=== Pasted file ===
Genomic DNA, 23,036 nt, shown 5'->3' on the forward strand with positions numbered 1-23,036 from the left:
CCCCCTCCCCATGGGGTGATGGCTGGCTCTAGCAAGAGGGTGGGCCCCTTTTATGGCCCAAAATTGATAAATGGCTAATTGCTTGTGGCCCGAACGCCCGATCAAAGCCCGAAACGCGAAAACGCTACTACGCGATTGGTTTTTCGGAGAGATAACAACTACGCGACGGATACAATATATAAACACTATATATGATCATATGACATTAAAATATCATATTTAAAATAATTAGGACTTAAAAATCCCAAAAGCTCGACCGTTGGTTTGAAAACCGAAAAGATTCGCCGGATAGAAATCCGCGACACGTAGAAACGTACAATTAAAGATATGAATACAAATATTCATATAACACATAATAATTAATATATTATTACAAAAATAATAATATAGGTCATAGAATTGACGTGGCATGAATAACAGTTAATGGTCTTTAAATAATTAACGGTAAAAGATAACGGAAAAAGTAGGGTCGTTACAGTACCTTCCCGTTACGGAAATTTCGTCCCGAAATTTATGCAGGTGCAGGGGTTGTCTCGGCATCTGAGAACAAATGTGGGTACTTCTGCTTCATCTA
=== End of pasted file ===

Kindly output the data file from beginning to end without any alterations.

Genomic DNA, 23,036 nt, shown 5'->3' on the forward strand with positions numbered 1-23,036 from the left:
CCCCCTCCCCATGGGGTGATGGCTGGCTCTAGCAAGAGGGTGGGCCCCTTTTATGGCCCAAAATTGATAAATGGCTAATTGCTTGTGGCCCGAACGCCCGATCAAAGCCCGAAACGCGAAAACGCTACTACGCGATTGGTTTTTCGGAGAGATAACAACTACGCGACGGATACAATATATAAACACTATATATGATCATATGACATTAAAATATCATATTTAAAATAATTAGGACTTAAAAATCCCAAAAGCTCGACCGTTGGTTTGAAAACCGAAAAGATTCGCCGGATAGAAATCCGCGACACGTAGAAACGTACAATTAAAGATATGAATACAAATATTCATATAACACATAATAATTAATATATTATTACAAAAATAATAATATAGGTCATAGAATTGACGTGGCATGAATAACAGTTAATGGTCTTTAAATAATTAACGGTAAAAGATAACGGAAAAAGTAGGGTCGTTACAGTACCTTCCCGTTACGGAAATTTCGTCCCGAAATTTATGCAGGTGCAGGGGTTGTCTCGGCATCTGAGAACAAATGTGGGTACTTCTGCTTCATCTA